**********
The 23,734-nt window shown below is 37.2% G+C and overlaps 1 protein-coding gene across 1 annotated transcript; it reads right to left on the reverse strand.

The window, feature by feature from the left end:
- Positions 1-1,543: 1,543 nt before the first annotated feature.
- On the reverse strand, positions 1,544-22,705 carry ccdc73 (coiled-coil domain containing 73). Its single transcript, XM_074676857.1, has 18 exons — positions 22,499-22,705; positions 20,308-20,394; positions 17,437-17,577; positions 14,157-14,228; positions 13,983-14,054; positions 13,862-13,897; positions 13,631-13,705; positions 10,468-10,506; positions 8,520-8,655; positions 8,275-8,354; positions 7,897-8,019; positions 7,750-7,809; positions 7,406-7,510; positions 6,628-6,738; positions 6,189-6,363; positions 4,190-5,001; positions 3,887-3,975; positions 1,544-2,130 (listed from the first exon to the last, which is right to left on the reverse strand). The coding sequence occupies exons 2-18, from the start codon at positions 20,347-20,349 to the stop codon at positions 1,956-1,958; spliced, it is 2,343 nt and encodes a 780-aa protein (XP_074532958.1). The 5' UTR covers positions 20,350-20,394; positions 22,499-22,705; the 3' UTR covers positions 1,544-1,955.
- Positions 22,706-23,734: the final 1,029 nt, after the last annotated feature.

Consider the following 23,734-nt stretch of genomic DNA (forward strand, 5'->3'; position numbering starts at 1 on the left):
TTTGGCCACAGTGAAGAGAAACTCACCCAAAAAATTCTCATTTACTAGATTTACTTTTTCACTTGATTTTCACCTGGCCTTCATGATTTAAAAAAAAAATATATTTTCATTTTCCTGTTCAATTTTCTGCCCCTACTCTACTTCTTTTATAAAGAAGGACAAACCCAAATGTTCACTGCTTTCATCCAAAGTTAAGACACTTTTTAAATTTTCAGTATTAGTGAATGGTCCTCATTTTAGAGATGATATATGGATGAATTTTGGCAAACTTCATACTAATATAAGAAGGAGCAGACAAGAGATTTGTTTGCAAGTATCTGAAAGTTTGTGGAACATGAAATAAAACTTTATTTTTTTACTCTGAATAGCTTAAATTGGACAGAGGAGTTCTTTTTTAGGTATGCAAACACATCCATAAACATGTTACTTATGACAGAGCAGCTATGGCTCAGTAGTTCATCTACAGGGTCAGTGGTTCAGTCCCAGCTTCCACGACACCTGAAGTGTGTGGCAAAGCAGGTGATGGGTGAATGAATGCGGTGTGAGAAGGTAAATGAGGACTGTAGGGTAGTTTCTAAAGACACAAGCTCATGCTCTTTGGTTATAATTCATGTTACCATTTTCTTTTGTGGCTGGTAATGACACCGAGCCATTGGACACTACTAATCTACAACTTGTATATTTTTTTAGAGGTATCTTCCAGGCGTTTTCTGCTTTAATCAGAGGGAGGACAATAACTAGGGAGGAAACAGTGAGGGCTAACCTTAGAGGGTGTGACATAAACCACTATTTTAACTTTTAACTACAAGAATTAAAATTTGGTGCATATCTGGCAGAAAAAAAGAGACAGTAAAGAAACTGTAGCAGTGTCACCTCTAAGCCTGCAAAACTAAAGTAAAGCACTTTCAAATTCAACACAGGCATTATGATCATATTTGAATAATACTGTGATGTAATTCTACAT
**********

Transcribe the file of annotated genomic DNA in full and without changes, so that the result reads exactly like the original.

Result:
The 23,734-nt window shown below is 37.2% G+C and overlaps 1 protein-coding gene across 1 annotated transcript; it reads right to left on the reverse strand.

The window, feature by feature from the left end:
- Positions 1-1,543: 1,543 nt before the first annotated feature.
- On the reverse strand, positions 1,544-22,705 carry ccdc73 (coiled-coil domain containing 73). Its single transcript, XM_074676857.1, has 18 exons — positions 22,499-22,705; positions 20,308-20,394; positions 17,437-17,577; positions 14,157-14,228; positions 13,983-14,054; positions 13,862-13,897; positions 13,631-13,705; positions 10,468-10,506; positions 8,520-8,655; positions 8,275-8,354; positions 7,897-8,019; positions 7,750-7,809; positions 7,406-7,510; positions 6,628-6,738; positions 6,189-6,363; positions 4,190-5,001; positions 3,887-3,975; positions 1,544-2,130 (listed from the first exon to the last, which is right to left on the reverse strand). The coding sequence occupies exons 2-18, from the start codon at positions 20,347-20,349 to the stop codon at positions 1,956-1,958; spliced, it is 2,343 nt and encodes a 780-aa protein (XP_074532958.1). The 5' UTR covers positions 20,350-20,394; positions 22,499-22,705; the 3' UTR covers positions 1,544-1,955.
- Positions 22,706-23,734: the final 1,029 nt, after the last annotated feature.

Consider the following 23,734-nt stretch of genomic DNA (forward strand, 5'->3'; position numbering starts at 1 on the left):
TTTGGCCACAGTGAAGAGAAACTCACCCAAAAAATTCTCATTTACTAGATTTACTTTTTCACTTGATTTTCACCTGGCCTTCATGATTTAAAAAAAAAATATATTTTCATTTTCCTGTTCAATTTTCTGCCCCTACTCTACTTCTTTTATAAAGAAGGACAAACCCAAATGTTCACTGCTTTCATCCAAAGTTAAGACACTTTTTAAATTTTCAGTATTAGTGAATGGTCCTCATTTTAGAGATGATATATGGATGAATTTTGGCAAACTTCATACTAATATAAGAAGGAGCAGACAAGAGATTTGTTTGCAAGTATCTGAAAGTTTGTGGAACATGAAATAAAACTTTATTTTTTTACTCTGAATAGCTTAAATTGGACAGAGGAGTTCTTTTTTAGGTATGCAAACACATCCATAAACATGTTACTTATGACAGAGCAGCTATGGCTCAGTAGTTCATCTACAGGGTCAGTGGTTCAGTCCCAGCTTCCACGACACCTGAAGTGTGTGGCAAAGCAGGTGATGGGTGAATGAATGCGGTGTGAGAAGGTAAATGAGGACTGTAGGGTAGTTTCTAAAGACACAAGCTCATGCTCTTTGGTTATAATTCATGTTACCATTTTCTTTTGTGGCTGGTAATGACACCGAGCCATTGGACACTACTAATCTACAACTTGTATATTTTTTTAGAGGTATCTTCCAGGCGTTTTCTGCTTTAATCAGAGGGAGGACAATAACTAGGGAGGAAACAGTGAGGGCTAACCTTAGAGGGTGTGACATAAACCACTATTTTAACTTTTAACTACAAGAATTAAAATTTGGTGCATATCTGGCAGAAAAAAAGAGACAGTAAAGAAACTGTAGCAGTGTCACCTCTAAGCCTGCAAAACTAAAGTAAAGCACTTTCAAATTCAACACAGGCATTATGATCATATTTGAATAATACTGTGATGTAATTCTACAT